7 Things I Wish Someone Had Told Me About Writing Good Professional Emails

I applied for Vogue three times before I ever got an interview.

The first time, as an eager intern applicant, I went for a formal approach. I was eighteen and wanted to be taken ~seriously~. But I never heard back.

Unfazed (because they were probably busy, right?), I applied again a few months later, opting for a much more creative approach. Think a Photoshop’d CV in the form of a Vogue cover, and you won’t be far off. But, again, nada.

It wasn’t until the third attempt that, flabbergasted, I decided to just write to a human. And a human (Vogue’s Managing Editor, to be exact) replied.

This whole episode taught me the importance of email etiquette, and it’s a lesson I’ve carried with me ever since. So, here are all of the tips nobody ever told me, that I’d love to share with you. Here’s how to write emails people actually reply to.

1. Use a stand-out subject line.

First things first, you need to get people opening your emails. When emailing strangers, you may have the tendency to lean towards a more formal, straightforward approach: “Guest post for consideration” or “application for Junior Designer position,” for example. But the problem with taking that approach is that everybody else does, too! To stand out in an overflowing inbox, you need to be the email that reads like a human. (And a friendly human, at that.) A few of the subject lines that always work for me include: “I’d love to interview you!” “Coffee?” “Can we collaborate sometime?” “I’d love to meet about X position.” You get the idea. Make your subject lines concise, human, and enthusiastic. Stand out in a sea of boring subject lines.

2. Get to the point.

We’re all receiving more emails than ever (120 a day on average, yiiiikes). To beat the competition, you need to get to the point. Stat. FYI, 125 words in total is plenty. And in the rare case you need to say more? Attach it in a Word doc, or include a Google doc link (the latter is preferable and way easier if someone is reading your email on the go).

3. Make it easy. Super easy.

Always aim to make your email as easy and low-effort to read AND respond to as possible. Call it email psychology, if you will. Send a novel-length email and, just at first glance, your recipient is going to feel like it’s major effort, and decide to take a closer look “later.” And we all know later can easily become never. Don’t let that be you.

4. Ensure your “ask” is clear.

This may sound simple, but it’s something I see time and time again: emails that are friendly, well-intended and, yet, totally unclear. Sure, introducing yourself is great and all, but email is all about making stuff happen. What is it you’re asking for? What would you like to happen? What can they help you with? Make it clear. Pro tip: adding your “ask” in the first sentence, so people can skim it and still get the idea, always work wonders.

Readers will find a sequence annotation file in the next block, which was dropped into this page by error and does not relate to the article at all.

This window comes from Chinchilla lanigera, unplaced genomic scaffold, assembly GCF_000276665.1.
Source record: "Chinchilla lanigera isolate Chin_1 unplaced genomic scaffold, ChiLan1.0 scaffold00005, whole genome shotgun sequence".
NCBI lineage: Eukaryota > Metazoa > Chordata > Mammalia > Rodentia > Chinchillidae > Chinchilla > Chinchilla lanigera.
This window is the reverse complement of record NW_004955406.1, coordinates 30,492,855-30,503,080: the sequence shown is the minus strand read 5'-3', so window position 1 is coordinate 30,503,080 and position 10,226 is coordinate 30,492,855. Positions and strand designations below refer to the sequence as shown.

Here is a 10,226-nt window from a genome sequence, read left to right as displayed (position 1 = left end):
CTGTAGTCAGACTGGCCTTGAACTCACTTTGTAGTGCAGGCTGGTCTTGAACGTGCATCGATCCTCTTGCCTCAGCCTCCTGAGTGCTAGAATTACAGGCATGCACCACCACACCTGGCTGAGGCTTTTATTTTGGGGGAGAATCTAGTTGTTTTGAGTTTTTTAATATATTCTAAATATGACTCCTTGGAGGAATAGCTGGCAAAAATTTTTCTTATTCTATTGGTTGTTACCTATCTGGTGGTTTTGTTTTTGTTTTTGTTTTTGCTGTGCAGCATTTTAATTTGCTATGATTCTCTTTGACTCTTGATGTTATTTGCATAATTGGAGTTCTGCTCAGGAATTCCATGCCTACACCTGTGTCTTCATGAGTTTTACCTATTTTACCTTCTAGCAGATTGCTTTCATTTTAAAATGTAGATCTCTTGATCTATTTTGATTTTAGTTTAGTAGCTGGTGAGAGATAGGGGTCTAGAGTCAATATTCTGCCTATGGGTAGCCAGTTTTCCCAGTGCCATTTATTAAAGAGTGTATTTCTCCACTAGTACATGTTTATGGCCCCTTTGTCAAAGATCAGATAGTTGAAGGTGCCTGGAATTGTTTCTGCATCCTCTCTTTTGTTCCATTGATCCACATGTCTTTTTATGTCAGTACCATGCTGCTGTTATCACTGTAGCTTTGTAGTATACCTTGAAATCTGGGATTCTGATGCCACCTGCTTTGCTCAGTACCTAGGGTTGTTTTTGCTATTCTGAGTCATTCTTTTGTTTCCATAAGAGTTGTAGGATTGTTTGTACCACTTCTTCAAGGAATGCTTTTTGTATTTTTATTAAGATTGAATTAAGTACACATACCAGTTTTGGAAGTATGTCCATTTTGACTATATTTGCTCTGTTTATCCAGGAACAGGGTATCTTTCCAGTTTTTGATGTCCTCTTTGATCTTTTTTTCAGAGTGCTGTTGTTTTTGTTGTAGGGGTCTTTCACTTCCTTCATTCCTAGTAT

Oh, and if you need a reply, like now? Adding “response needed” to the end of your subject line is one way to get on their to-do list.

5. Format every email you send.

Good grammar goes without saying, but formatting is also key. Bullet points, headings and italics where appropriate are advised. A liberal use of underline? Not so much.

6. Don’t be afraid of a little personality.

“Just be yourself” is cliched, overused advice, and yet when it comes to writing emails…don’t be afraid to be, well, yourself. While I’m not suggesting you attach a selfie or share your Pinterest boards when e-meeting someone for the first time, it pays to have a little personality. In fact, research shows that a reasonable amount of positive or negative words increase an email’s response rate by 10–15%. Be delighted! Say it’s great! Express your enthusiasm. Bland is the enemy.

7. Choose your timing.

Experts say Tuesday morning is the time your email is most likely to be read. But if you ask me? There’s not a huge amount of science to it. In the same way you need to sound like a human, send your email to a human, too. Ahead of a long weekend, at the end of the work week, or late at night may not be ideal. But at a time when you, yourself, would be most likely to open an email? Try it! See what happens! I’m rooting for you.

Bianca is a writer sharing honest musings on careers, creativity, money and more. She has interned at Vogue, consulted some of the biggest names in branding and e-commerce and currently leads the copywriting team at TripAdvisor. Follow her via her blog and on Twitter.

Image via Unsplash

  • Ella

    Love the tip to send a google doc link. I’d never thought of that but it’s so smart. And I’ll probably be telling someone I’m “delighted” by the end of the day. Great word.

  • LynnP2

    Helpful tips! One caveat to number 1: If you’re applying to a job, and the posting asks you to use a specific subject line, such as “Junior Designer Position,” USE IT.

    • Yes! Not following instructions weeds out those who aren’t detailed oriented. I once had to use the subject line ‘Randy Savage Macho Man”, lol. I felt silly including that, but hey, the owner of the company responded pretty quickly.

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